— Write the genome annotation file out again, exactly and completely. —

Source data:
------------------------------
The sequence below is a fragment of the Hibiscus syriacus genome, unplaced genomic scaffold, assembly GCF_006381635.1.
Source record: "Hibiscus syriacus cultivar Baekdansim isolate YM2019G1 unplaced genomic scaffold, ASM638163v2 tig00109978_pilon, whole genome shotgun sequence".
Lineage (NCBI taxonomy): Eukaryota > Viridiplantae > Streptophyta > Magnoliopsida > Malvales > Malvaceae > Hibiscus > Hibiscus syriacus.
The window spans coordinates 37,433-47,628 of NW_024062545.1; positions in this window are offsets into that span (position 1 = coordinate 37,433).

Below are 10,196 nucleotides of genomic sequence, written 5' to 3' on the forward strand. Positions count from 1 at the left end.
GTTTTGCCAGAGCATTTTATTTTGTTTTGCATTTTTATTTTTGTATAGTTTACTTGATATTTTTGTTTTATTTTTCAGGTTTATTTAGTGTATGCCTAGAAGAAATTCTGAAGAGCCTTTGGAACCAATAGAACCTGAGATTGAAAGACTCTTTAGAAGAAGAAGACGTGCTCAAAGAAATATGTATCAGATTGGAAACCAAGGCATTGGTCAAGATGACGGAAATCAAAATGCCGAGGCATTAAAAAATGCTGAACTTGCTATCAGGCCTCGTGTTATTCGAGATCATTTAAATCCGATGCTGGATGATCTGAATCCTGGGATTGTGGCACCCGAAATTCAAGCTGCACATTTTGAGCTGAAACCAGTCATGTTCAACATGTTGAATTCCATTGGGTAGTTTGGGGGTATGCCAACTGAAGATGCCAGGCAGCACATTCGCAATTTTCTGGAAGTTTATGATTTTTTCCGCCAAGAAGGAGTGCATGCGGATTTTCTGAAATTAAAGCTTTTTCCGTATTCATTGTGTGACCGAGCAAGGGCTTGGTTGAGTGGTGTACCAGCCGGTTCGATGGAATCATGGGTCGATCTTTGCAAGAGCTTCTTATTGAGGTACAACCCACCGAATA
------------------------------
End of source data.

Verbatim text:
The sequence below is a fragment of the Hibiscus syriacus genome, unplaced genomic scaffold, assembly GCF_006381635.1.
Source record: "Hibiscus syriacus cultivar Baekdansim isolate YM2019G1 unplaced genomic scaffold, ASM638163v2 tig00109978_pilon, whole genome shotgun sequence".
Lineage (NCBI taxonomy): Eukaryota > Viridiplantae > Streptophyta > Magnoliopsida > Malvales > Malvaceae > Hibiscus > Hibiscus syriacus.
The window spans coordinates 37,433-47,628 of NW_024062545.1; positions in this window are offsets into that span (position 1 = coordinate 37,433).

Below are 10,196 nucleotides of genomic sequence, written 5' to 3' on the forward strand. Positions count from 1 at the left end.
GTTTTGCCAGAGCATTTTATTTTGTTTTGCATTTTTATTTTTGTATAGTTTACTTGATATTTTTGTTTTATTTTTCAGGTTTATTTAGTGTATGCCTAGAAGAAATTCTGAAGAGCCTTTGGAACCAATAGAACCTGAGATTGAAAGACTCTTTAGAAGAAGAAGACGTGCTCAAAGAAATATGTATCAGATTGGAAACCAAGGCATTGGTCAAGATGACGGAAATCAAAATGCCGAGGCATTAAAAAATGCTGAACTTGCTATCAGGCCTCGTGTTATTCGAGATCATTTAAATCCGATGCTGGATGATCTGAATCCTGGGATTGTGGCACCCGAAATTCAAGCTGCACATTTTGAGCTGAAACCAGTCATGTTCAACATGTTGAATTCCATTGGGTAGTTTGGGGGTATGCCAACTGAAGATGCCAGGCAGCACATTCGCAATTTTCTGGAAGTTTATGATTTTTTCCGCCAAGAAGGAGTGCATGCGGATTTTCTGAAATTAAAGCTTTTTCCGTATTCATTGTGTGACCGAGCAAGGGCTTGGTTGAGTGGTGTACCAGCCGGTTCGATGGAATCATGGGTCGATCTTTGCAAGAGCTTCTTATTGAGGTACAACCCACCGAATA